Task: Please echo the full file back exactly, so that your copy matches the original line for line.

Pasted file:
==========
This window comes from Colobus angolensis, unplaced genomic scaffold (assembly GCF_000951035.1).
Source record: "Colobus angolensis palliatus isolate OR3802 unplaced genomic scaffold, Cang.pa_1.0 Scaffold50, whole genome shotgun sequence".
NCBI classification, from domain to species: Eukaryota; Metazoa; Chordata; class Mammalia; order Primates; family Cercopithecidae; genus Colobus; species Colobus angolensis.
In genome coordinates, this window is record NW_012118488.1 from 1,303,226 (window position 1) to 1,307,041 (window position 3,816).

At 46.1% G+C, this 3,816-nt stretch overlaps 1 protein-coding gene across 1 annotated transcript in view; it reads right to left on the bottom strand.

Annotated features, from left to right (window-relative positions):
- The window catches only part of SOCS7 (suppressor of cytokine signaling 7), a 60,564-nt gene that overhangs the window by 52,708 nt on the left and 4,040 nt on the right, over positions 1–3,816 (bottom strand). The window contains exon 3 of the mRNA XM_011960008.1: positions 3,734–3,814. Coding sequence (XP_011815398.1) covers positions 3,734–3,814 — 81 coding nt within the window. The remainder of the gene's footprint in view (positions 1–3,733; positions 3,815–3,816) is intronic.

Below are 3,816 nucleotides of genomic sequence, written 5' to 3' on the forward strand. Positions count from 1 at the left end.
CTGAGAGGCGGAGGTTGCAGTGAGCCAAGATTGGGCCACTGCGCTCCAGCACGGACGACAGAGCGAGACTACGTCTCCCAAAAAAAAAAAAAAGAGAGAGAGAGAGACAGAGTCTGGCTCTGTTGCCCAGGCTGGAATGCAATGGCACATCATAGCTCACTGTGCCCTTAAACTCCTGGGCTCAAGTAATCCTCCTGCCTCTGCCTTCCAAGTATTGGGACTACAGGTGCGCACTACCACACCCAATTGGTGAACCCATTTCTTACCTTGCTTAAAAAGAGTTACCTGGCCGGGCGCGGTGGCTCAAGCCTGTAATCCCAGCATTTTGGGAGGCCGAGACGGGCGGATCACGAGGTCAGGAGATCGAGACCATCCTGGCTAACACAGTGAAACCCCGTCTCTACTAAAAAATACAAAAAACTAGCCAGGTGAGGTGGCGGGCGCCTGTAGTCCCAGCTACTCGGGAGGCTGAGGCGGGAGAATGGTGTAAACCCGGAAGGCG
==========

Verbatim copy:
This window comes from Colobus angolensis, unplaced genomic scaffold (assembly GCF_000951035.1).
Source record: "Colobus angolensis palliatus isolate OR3802 unplaced genomic scaffold, Cang.pa_1.0 Scaffold50, whole genome shotgun sequence".
NCBI classification, from domain to species: Eukaryota; Metazoa; Chordata; class Mammalia; order Primates; family Cercopithecidae; genus Colobus; species Colobus angolensis.
In genome coordinates, this window is record NW_012118488.1 from 1,303,226 (window position 1) to 1,307,041 (window position 3,816).

At 46.1% G+C, this 3,816-nt stretch overlaps 1 protein-coding gene across 1 annotated transcript in view; it reads right to left on the bottom strand.

Annotated features, from left to right (window-relative positions):
- The window catches only part of SOCS7 (suppressor of cytokine signaling 7), a 60,564-nt gene that overhangs the window by 52,708 nt on the left and 4,040 nt on the right, over positions 1–3,816 (bottom strand). The window contains exon 3 of the mRNA XM_011960008.1: positions 3,734–3,814. Coding sequence (XP_011815398.1) covers positions 3,734–3,814 — 81 coding nt within the window. The remainder of the gene's footprint in view (positions 1–3,733; positions 3,815–3,816) is intronic.

Below are 3,816 nucleotides of genomic sequence, written 5' to 3' on the forward strand. Positions count from 1 at the left end.
CTGAGAGGCGGAGGTTGCAGTGAGCCAAGATTGGGCCACTGCGCTCCAGCACGGACGACAGAGCGAGACTACGTCTCCCAAAAAAAAAAAAAAGAGAGAGAGAGAGACAGAGTCTGGCTCTGTTGCCCAGGCTGGAATGCAATGGCACATCATAGCTCACTGTGCCCTTAAACTCCTGGGCTCAAGTAATCCTCCTGCCTCTGCCTTCCAAGTATTGGGACTACAGGTGCGCACTACCACACCCAATTGGTGAACCCATTTCTTACCTTGCTTAAAAAGAGTTACCTGGCCGGGCGCGGTGGCTCAAGCCTGTAATCCCAGCATTTTGGGAGGCCGAGACGGGCGGATCACGAGGTCAGGAGATCGAGACCATCCTGGCTAACACAGTGAAACCCCGTCTCTACTAAAAAATACAAAAAACTAGCCAGGTGAGGTGGCGGGCGCCTGTAGTCCCAGCTACTCGGGAGGCTGAGGCGGGAGAATGGTGTAAACCCGGAAGGCG